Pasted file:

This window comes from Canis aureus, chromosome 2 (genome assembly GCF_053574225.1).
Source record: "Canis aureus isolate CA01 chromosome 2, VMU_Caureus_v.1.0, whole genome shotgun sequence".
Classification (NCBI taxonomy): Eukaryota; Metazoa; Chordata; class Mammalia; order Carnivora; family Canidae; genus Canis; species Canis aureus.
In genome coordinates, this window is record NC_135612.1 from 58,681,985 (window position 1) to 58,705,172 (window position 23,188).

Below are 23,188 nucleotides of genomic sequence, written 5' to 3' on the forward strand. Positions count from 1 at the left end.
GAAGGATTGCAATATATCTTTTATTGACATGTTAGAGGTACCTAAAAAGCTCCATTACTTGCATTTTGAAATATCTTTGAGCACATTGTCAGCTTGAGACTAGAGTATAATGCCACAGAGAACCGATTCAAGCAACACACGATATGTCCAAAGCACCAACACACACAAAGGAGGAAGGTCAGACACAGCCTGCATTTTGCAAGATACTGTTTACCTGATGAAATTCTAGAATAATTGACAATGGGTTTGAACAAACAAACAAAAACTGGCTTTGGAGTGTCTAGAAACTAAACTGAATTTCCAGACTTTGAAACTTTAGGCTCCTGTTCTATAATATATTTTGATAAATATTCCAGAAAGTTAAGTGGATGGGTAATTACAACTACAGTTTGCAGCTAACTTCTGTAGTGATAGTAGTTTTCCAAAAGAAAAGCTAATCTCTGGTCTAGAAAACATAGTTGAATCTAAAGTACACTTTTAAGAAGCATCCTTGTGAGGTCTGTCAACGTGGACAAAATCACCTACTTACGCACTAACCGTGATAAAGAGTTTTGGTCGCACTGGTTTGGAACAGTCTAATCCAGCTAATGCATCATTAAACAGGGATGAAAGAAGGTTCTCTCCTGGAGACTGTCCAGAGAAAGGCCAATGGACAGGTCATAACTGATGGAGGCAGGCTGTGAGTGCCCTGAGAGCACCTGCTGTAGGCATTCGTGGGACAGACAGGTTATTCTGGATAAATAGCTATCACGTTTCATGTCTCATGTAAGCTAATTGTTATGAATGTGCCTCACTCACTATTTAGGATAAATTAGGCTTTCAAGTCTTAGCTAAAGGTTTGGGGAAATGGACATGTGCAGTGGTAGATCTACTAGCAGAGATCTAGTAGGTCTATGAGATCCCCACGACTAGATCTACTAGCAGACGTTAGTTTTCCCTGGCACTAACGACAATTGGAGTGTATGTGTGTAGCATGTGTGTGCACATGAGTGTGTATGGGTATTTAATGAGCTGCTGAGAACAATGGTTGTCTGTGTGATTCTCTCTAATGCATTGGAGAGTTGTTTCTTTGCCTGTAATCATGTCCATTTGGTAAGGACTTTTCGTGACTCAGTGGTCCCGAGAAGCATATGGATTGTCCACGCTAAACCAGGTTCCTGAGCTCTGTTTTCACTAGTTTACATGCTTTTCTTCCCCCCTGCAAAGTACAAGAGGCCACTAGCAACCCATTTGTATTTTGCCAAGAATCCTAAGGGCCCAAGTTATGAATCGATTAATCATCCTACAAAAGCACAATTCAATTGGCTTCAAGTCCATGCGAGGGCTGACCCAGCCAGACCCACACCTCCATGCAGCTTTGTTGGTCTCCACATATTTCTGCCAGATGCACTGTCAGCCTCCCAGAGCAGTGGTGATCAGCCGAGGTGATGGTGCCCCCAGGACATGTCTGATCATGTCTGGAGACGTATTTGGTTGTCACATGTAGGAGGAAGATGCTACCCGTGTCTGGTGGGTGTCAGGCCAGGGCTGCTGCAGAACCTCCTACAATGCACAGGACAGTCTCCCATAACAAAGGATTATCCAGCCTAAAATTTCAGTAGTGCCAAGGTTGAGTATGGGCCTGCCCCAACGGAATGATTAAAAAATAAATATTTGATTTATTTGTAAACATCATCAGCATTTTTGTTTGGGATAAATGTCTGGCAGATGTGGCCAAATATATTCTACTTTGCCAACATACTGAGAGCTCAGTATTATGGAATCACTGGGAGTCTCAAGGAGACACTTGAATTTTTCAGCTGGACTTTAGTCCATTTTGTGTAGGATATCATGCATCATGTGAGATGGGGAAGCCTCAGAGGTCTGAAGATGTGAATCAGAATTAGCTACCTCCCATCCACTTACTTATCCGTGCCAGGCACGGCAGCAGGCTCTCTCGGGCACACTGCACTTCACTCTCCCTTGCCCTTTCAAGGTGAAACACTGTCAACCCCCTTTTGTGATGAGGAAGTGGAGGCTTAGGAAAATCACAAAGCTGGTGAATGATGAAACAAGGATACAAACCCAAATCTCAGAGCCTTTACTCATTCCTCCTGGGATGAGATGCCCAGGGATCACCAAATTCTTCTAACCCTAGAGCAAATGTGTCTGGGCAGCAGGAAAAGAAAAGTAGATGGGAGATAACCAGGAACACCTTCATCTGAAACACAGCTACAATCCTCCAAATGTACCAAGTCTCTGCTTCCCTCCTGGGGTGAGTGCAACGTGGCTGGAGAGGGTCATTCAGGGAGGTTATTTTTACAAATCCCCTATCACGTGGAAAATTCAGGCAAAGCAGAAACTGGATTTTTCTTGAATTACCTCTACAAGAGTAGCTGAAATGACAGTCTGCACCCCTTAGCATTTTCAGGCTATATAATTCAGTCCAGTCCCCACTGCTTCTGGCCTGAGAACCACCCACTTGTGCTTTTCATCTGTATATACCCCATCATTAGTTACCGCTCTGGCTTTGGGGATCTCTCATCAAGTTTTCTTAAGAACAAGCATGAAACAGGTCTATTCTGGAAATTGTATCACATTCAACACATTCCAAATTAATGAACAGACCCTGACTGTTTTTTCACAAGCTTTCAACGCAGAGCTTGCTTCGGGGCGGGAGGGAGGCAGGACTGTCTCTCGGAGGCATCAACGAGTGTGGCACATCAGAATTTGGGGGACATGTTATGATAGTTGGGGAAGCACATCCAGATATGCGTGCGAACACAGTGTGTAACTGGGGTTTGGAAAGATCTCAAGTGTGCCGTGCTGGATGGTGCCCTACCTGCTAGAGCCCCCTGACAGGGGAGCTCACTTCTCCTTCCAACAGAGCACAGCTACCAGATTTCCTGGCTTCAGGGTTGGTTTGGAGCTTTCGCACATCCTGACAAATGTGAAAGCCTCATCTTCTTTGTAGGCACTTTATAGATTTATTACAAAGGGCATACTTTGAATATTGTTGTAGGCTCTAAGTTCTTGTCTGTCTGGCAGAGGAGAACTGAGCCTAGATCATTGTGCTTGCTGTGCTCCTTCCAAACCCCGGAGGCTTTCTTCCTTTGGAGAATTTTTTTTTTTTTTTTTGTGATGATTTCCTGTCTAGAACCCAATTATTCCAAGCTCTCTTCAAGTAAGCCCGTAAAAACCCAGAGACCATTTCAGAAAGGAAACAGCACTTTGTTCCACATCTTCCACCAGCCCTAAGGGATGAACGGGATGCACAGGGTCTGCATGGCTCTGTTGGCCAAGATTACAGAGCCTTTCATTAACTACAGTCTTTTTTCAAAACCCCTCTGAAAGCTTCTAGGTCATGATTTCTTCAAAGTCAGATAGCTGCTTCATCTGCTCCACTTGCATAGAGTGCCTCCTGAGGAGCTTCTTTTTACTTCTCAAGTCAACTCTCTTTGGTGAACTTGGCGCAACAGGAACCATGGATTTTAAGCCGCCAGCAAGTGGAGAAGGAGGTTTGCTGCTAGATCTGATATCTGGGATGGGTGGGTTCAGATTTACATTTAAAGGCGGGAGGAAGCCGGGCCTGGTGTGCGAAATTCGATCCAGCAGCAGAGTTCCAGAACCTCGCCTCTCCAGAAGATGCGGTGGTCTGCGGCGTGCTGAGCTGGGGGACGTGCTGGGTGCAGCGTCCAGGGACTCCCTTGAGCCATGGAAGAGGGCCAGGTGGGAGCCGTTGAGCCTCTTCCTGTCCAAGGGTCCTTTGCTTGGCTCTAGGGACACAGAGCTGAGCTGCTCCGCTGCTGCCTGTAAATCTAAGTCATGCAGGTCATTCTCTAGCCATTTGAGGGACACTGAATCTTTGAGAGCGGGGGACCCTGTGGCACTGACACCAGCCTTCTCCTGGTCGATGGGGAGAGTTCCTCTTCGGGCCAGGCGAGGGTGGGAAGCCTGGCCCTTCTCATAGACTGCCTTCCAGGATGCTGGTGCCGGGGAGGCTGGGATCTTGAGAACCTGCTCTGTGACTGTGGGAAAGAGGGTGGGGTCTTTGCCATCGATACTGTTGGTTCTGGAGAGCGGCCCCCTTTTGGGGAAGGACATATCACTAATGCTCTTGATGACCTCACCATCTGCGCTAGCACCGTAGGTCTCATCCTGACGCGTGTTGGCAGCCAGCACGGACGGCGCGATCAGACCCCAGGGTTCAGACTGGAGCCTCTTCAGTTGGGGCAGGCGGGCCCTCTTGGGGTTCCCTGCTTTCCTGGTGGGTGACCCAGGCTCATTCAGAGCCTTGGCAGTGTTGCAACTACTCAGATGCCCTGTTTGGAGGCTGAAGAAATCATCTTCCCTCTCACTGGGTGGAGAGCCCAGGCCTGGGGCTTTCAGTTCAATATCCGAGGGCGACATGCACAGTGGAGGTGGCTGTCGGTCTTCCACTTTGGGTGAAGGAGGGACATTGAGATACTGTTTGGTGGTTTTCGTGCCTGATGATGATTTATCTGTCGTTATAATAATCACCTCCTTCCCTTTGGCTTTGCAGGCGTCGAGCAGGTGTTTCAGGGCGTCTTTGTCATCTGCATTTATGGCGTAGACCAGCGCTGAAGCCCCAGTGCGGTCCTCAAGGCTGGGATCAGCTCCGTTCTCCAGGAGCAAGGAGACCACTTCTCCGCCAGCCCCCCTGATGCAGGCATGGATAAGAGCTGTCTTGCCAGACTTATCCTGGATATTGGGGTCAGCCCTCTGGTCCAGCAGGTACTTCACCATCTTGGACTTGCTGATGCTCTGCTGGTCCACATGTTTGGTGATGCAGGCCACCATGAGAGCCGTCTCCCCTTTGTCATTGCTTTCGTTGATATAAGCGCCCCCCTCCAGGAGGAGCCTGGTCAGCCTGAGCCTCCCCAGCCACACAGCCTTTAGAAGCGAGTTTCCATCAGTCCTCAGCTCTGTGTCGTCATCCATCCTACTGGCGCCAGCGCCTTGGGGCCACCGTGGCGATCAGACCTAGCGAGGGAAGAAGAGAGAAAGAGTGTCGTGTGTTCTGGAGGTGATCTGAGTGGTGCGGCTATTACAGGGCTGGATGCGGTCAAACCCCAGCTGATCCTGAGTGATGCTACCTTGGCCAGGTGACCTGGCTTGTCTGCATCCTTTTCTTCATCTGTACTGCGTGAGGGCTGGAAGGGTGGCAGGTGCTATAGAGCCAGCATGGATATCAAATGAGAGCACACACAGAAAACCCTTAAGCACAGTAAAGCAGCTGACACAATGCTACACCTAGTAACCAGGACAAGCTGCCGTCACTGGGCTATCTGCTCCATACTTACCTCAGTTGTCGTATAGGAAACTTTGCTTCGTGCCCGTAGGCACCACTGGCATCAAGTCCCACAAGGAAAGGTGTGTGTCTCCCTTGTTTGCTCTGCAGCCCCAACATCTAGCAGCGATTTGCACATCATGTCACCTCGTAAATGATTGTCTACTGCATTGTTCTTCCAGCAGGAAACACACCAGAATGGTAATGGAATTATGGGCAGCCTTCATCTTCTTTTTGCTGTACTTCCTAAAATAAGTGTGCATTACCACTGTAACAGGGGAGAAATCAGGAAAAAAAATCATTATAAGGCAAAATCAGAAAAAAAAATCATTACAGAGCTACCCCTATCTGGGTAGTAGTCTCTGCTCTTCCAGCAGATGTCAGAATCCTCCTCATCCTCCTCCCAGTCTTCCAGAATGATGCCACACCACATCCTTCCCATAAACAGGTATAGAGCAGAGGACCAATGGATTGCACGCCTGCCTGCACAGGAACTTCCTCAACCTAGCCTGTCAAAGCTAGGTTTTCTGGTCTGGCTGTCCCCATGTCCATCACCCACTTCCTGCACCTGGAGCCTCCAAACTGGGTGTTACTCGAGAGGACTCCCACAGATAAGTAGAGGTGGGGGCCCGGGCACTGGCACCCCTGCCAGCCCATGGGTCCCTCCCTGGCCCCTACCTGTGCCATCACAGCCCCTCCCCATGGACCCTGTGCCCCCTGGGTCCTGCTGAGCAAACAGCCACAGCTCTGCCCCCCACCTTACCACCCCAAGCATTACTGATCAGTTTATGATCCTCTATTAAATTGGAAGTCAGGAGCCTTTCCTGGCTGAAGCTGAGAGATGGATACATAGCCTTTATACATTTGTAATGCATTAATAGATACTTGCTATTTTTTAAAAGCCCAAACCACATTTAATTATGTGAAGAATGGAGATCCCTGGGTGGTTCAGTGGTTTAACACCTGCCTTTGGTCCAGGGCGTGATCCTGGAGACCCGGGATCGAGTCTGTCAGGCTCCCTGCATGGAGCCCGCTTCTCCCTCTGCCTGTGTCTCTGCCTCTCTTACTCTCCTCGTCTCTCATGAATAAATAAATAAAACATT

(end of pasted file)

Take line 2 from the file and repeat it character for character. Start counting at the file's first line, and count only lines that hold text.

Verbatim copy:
Source record: "Canis aureus isolate CA01 chromosome 2, VMU_Caureus_v.1.0, whole genome shotgun sequence".